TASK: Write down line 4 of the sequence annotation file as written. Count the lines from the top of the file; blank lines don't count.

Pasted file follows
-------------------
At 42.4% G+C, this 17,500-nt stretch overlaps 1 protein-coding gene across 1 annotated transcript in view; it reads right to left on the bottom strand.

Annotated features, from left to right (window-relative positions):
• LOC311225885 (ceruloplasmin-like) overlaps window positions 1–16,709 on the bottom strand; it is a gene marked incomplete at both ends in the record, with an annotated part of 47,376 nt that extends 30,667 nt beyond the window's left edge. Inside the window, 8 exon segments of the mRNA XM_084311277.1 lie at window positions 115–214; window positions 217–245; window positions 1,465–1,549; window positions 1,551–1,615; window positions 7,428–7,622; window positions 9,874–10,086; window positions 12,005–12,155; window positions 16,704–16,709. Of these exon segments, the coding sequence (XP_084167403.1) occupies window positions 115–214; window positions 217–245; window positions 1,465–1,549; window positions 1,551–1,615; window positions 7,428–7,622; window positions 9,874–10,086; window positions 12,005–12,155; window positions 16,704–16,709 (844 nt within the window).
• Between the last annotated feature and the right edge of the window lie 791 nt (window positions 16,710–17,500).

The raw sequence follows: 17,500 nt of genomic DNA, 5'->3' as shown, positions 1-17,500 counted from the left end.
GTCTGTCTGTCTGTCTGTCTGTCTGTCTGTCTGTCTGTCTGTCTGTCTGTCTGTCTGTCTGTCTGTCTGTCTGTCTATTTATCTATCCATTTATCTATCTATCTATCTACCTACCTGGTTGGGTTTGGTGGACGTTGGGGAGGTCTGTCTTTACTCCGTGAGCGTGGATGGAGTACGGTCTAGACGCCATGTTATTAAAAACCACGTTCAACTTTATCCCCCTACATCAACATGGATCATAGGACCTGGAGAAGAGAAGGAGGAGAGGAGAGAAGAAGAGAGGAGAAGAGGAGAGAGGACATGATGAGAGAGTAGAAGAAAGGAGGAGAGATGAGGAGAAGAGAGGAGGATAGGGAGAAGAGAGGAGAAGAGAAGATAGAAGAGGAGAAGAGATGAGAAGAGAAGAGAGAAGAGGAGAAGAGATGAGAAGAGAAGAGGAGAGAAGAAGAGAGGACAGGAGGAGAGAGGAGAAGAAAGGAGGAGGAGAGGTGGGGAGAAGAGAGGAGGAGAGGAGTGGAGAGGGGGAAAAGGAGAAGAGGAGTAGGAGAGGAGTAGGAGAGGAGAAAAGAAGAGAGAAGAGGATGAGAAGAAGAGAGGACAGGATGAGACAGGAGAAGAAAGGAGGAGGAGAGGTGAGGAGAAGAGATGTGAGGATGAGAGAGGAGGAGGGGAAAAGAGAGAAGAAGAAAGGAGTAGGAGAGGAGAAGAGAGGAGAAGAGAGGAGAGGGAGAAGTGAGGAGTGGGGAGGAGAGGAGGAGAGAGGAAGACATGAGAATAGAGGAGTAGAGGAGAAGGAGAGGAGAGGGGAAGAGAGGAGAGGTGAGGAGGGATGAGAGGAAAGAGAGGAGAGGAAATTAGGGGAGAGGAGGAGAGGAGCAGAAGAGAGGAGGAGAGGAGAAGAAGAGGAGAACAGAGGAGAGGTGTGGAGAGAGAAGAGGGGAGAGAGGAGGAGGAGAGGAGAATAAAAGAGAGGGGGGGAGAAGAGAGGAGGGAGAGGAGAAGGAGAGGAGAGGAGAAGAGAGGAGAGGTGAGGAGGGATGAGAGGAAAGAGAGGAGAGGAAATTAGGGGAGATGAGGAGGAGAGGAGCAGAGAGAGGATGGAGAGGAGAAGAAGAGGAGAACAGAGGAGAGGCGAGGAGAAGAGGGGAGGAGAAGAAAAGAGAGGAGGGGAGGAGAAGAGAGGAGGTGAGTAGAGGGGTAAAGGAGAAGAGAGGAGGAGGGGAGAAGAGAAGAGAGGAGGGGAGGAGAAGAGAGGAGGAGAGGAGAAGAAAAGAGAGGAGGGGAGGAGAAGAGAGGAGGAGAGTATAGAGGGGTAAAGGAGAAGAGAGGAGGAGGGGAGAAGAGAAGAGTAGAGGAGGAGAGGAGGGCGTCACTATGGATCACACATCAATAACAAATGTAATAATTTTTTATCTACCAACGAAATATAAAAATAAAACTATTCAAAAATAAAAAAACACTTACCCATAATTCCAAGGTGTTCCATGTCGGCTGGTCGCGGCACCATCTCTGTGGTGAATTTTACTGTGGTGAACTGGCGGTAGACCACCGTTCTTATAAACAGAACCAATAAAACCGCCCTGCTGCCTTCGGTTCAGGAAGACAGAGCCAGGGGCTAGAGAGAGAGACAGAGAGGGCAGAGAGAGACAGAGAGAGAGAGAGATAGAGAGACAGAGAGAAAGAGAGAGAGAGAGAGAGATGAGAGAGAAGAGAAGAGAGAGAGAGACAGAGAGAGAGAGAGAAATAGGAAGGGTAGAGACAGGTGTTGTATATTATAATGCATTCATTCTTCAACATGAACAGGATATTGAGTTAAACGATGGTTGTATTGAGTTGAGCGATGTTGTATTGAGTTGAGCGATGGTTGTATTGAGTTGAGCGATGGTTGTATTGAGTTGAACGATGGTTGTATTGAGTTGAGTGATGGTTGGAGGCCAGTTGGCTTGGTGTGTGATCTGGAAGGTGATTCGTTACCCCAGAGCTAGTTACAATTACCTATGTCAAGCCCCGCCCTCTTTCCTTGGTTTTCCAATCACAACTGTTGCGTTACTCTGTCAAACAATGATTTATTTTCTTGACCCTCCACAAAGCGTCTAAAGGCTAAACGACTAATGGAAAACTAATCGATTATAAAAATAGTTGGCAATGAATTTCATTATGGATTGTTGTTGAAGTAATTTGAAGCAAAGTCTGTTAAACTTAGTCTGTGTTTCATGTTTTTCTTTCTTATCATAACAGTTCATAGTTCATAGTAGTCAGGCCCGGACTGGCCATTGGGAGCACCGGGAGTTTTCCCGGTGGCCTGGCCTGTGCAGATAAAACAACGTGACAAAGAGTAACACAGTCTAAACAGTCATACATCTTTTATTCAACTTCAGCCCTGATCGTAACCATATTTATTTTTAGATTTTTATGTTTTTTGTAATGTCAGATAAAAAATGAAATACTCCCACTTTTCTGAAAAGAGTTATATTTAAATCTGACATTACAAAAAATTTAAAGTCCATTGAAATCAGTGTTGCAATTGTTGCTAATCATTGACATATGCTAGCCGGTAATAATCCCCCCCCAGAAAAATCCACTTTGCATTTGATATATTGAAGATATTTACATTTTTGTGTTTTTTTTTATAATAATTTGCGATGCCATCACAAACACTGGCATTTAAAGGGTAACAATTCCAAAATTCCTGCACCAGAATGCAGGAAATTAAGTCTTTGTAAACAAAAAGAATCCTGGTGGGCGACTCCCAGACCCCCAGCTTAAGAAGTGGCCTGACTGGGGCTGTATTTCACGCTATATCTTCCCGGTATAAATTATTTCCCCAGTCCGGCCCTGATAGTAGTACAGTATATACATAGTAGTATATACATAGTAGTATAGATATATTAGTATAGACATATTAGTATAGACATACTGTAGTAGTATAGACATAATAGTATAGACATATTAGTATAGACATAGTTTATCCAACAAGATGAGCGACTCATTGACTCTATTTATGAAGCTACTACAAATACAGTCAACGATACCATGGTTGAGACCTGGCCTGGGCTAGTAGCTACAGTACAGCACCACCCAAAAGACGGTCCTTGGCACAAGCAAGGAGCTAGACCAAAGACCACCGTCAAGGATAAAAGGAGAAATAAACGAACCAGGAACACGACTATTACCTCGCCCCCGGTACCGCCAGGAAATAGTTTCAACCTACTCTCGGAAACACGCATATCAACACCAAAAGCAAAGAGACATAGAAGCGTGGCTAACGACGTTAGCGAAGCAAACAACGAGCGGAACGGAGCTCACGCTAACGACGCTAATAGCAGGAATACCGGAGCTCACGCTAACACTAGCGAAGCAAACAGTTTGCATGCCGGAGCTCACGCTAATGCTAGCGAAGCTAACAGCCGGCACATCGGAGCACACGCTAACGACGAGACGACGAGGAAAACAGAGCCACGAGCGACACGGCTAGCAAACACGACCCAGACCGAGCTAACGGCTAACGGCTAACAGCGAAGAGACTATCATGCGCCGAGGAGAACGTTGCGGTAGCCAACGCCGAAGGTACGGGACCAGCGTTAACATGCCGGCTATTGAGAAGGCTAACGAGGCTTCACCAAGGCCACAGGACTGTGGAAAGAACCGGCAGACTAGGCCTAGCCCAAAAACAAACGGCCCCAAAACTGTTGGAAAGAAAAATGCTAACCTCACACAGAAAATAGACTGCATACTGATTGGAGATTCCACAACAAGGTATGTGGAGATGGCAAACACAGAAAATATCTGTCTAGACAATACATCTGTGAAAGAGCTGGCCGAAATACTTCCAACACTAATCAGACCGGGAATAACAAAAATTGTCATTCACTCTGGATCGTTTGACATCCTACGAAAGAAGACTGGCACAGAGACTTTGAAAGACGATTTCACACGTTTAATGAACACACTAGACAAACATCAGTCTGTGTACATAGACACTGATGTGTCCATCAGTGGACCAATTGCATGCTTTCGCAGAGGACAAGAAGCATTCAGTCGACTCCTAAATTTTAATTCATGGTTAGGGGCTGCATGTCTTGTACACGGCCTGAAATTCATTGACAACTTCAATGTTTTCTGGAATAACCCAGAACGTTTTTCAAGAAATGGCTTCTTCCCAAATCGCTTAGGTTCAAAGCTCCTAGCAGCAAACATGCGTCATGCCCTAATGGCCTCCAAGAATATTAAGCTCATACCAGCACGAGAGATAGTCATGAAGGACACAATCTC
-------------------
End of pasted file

• Between the last annotated feature and the right edge of the window lie 791 nt (window positions 16,710–17,500).